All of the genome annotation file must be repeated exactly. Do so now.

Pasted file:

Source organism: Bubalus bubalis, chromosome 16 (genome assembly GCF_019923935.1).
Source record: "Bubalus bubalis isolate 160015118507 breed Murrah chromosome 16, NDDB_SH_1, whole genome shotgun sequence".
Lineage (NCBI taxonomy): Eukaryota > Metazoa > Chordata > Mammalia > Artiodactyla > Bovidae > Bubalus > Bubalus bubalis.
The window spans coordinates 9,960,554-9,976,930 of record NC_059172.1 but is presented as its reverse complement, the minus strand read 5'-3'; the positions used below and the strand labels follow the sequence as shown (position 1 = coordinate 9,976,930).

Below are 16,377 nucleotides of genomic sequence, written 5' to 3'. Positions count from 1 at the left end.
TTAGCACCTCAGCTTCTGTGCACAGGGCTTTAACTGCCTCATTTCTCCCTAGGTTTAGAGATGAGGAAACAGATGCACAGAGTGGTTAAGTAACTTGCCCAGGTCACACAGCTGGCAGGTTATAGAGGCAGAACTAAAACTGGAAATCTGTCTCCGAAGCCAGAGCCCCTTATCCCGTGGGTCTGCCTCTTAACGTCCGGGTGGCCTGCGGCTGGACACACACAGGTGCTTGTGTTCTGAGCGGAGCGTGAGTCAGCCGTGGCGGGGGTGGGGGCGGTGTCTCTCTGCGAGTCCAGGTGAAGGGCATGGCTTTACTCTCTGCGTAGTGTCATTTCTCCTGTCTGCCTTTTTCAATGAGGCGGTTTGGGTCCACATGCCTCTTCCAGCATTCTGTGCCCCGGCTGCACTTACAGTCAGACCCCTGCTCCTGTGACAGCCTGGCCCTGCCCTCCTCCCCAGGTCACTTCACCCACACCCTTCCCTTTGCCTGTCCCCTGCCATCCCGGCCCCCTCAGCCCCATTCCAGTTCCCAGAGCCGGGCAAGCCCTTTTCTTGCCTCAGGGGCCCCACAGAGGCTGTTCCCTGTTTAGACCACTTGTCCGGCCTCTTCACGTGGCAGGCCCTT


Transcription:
Source organism: Bubalus bubalis, chromosome 16 (genome assembly GCF_019923935.1).
Source record: "Bubalus bubalis isolate 160015118507 breed Murrah chromosome 16, NDDB_SH_1, whole genome shotgun sequence".
Lineage (NCBI taxonomy): Eukaryota > Metazoa > Chordata > Mammalia > Artiodactyla > Bovidae > Bubalus > Bubalus bubalis.
The window spans coordinates 9,960,554-9,976,930 of record NC_059172.1 but is presented as its reverse complement, the minus strand read 5'-3'; the positions used below and the strand labels follow the sequence as shown (position 1 = coordinate 9,976,930).

Below are 16,377 nucleotides of genomic sequence, written 5' to 3'. Positions count from 1 at the left end.
TTAGCACCTCAGCTTCTGTGCACAGGGCTTTAACTGCCTCATTTCTCCCTAGGTTTAGAGATGAGGAAACAGATGCACAGAGTGGTTAAGTAACTTGCCCAGGTCACACAGCTGGCAGGTTATAGAGGCAGAACTAAAACTGGAAATCTGTCTCCGAAGCCAGAGCCCCTTATCCCGTGGGTCTGCCTCTTAACGTCCGGGTGGCCTGCGGCTGGACACACACAGGTGCTTGTGTTCTGAGCGGAGCGTGAGTCAGCCGTGGCGGGGGTGGGGGCGGTGTCTCTCTGCGAGTCCAGGTGAAGGGCATGGCTTTACTCTCTGCGTAGTGTCATTTCTCCTGTCTGCCTTTTTCAATGAGGCGGTTTGGGTCCACATGCCTCTTCCAGCATTCTGTGCCCCGGCTGCACTTACAGTCAGACCCCTGCTCCTGTGACAGCCTGGCCCTGCCCTCCTCCCCAGGTCACTTCACCCACACCCTTCCCTTTGCCTGTCCCCTGCCATCCCGGCCCCCTCAGCCCCATTCCAGTTCCCAGAGCCGGGCAAGCCCTTTTCTTGCCTCAGGGGCCCCACAGAGGCTGTTCCCTGTTTAGACCACTTGTCCGGCCTCTTCACGTGGCAGGCCCTT